Emma Barnett:
A final word on this, Louise, if I bring you in - I mean, some of those people who are looked after today by almshouses, given accommodation for life, are people with limited financial support: the elderly, retired fisherman, miners, retail workers. There’s a lot of categories, aren’t there, now?

Louise Brennan:
Yes, there are and that’s one of the things about almshouses when I say they were often set up for the worthy poor. Particularly in the nineteenth century, there was a concept that you didn’t want to be the dissolute poor. So you were someone who’d fallen on hard times, maybe you were a mariner, maybe you were a textile worker, so you had to pass certain tests to be given the privilege of being in an almshouse and obviously there was a stronger link to going to church at that point. But they are still vibrant now and you will often notice them if you are walking around next to churches. So you’ll see a string of…

Emma Barnett:
Those are those sort of terraced houses. Almost like a church-like terrace.

Louise Brennan:
Yes, and they’re still there. There’s one in the town where I live - Matlock - there’s a little row of almshouses. But a lot of the rules now are relaxed, so I don’t think you have to go to church every day. Some of the uniforms etc. have been dropped.

Emma Barnett:
Well let’s move forward to our next location which is a rather grand one. It’s the oldest inhabited castle in the world. It’s been occupied by 39 monarchs since William Conqueror oversaw its construction in the decade after the Norman conquest of England in 1066. William himself enjoyed it for its access to nearby hunting forests, but the first royal to take up residence here was Henry I. It stands in the county of Berkshire and comprises an area of 10.5 hectares. There’s a palace, fortification and a small town. You’ve probably guessed where I’m talking about - Windsor Castle.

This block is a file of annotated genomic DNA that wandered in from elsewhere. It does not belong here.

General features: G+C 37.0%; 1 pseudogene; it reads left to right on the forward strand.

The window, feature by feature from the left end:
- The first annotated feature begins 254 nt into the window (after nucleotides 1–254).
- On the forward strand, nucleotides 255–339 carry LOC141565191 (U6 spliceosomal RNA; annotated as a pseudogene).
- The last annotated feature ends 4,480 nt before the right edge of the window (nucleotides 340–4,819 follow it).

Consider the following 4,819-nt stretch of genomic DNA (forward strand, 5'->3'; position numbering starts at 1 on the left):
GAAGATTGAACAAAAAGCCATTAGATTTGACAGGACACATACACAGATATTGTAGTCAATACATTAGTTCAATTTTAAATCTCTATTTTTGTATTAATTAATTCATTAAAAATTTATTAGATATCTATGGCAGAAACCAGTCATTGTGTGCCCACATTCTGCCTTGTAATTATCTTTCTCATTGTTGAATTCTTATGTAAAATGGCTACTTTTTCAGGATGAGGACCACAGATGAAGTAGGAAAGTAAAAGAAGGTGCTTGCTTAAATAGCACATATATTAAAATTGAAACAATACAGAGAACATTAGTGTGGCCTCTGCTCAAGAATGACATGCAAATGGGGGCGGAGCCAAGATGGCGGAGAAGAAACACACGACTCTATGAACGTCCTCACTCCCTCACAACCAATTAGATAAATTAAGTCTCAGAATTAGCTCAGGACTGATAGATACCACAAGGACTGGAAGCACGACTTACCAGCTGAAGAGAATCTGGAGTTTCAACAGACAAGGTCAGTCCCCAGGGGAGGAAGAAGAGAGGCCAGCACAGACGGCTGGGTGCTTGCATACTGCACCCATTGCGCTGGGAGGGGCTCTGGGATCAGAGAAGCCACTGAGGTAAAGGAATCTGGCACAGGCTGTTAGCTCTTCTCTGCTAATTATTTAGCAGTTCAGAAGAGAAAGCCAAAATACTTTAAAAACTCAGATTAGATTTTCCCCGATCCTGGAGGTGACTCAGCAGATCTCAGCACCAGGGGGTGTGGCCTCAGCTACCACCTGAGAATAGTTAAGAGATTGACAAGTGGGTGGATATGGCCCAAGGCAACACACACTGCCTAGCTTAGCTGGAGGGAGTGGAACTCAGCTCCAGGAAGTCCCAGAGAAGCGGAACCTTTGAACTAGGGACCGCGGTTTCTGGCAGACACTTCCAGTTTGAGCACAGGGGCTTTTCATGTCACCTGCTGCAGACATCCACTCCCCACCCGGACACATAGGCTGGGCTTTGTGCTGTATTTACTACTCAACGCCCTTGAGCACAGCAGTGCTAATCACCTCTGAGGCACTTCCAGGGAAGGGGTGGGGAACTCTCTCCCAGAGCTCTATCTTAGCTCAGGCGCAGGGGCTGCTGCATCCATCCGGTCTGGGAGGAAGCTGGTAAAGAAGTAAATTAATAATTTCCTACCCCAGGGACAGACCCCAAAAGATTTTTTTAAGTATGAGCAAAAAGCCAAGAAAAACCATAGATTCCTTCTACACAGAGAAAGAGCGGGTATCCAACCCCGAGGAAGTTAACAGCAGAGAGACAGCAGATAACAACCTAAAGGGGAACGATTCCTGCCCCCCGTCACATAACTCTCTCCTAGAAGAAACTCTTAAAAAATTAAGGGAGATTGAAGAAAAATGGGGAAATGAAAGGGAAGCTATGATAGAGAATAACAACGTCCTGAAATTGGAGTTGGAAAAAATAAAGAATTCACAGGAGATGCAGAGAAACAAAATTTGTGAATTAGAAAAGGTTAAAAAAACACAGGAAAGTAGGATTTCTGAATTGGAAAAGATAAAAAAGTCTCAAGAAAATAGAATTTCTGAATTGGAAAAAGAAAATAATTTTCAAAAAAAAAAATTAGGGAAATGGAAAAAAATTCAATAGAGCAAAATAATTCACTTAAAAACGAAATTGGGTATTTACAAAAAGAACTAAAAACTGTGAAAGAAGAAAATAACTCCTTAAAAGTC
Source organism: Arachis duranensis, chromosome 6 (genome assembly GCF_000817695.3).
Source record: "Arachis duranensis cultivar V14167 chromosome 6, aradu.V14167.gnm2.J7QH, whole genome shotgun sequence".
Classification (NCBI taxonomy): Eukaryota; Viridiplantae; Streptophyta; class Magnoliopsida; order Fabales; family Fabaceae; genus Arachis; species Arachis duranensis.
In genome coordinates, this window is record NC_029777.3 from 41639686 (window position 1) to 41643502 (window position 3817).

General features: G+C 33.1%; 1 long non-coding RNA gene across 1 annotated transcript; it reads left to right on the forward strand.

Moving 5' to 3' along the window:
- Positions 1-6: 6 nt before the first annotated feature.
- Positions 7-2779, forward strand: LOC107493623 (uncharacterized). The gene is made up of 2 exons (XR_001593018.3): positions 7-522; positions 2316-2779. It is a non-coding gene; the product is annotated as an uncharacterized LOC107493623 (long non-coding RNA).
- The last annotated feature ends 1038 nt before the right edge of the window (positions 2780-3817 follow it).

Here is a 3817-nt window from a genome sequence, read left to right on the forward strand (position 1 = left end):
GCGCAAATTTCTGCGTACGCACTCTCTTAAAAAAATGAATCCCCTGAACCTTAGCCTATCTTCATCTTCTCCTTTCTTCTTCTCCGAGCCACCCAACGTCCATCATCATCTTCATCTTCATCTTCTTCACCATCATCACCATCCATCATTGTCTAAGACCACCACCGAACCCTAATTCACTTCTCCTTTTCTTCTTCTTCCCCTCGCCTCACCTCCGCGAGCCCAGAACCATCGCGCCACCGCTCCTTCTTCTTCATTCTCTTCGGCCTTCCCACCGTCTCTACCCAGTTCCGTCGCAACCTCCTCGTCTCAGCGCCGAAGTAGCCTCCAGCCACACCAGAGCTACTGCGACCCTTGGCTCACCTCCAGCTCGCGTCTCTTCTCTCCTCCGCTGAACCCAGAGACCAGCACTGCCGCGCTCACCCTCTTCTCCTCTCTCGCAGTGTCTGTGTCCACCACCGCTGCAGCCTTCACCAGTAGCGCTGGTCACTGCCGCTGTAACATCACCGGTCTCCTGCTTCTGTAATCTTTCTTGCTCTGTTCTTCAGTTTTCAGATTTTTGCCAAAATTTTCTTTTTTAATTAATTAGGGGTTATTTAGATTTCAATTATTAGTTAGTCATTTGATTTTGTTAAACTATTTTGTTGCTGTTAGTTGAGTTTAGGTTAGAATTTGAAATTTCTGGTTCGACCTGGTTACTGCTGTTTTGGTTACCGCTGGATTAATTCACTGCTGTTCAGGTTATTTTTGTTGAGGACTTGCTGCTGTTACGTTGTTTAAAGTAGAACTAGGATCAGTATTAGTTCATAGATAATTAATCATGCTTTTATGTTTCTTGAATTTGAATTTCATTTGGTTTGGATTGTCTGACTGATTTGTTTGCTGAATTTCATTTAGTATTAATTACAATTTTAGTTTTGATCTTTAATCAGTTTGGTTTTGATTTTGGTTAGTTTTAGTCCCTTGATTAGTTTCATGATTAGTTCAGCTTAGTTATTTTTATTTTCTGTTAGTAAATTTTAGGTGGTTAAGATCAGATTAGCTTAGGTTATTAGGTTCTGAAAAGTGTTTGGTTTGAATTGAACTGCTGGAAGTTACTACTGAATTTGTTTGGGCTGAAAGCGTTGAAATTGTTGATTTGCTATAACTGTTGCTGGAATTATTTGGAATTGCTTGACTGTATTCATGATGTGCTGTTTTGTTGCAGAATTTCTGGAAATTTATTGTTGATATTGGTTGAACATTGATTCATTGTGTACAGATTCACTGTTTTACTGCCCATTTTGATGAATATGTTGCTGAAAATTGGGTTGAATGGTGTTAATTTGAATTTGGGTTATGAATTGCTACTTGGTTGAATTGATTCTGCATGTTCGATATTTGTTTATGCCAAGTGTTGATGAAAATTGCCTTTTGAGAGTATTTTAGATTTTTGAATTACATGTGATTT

We know this is the place The Queen calls home, but what’s special about it beyond that fact today? Well, we met Dr Richard Williams, Learning Curator at the Royal Collection.

Dr Richard Williams:
Hello, I’m Dr Richard Williams of Royal Collection Trust. We’re standing in St George’s Hall right at the heart of the state apartments at Windsor. Dating back to its earlier history in the 14th century, it was the most important royal palace in the whole of Europe. It really was the envy of every monarch across the continent. But since then, it has been the site of many important events in our national history through the monarchs that have been in residence here. It continues though in that role. Important heads of state of foreign countries have been brought here. Diplomacy takes place here. The Queen and the members of the royal family are able to advocate the interests of Great Britain. It is also the seat of the highest order of chivalry, The Order of the Garter, which has always been based here at Windsor since its foundation in 1348.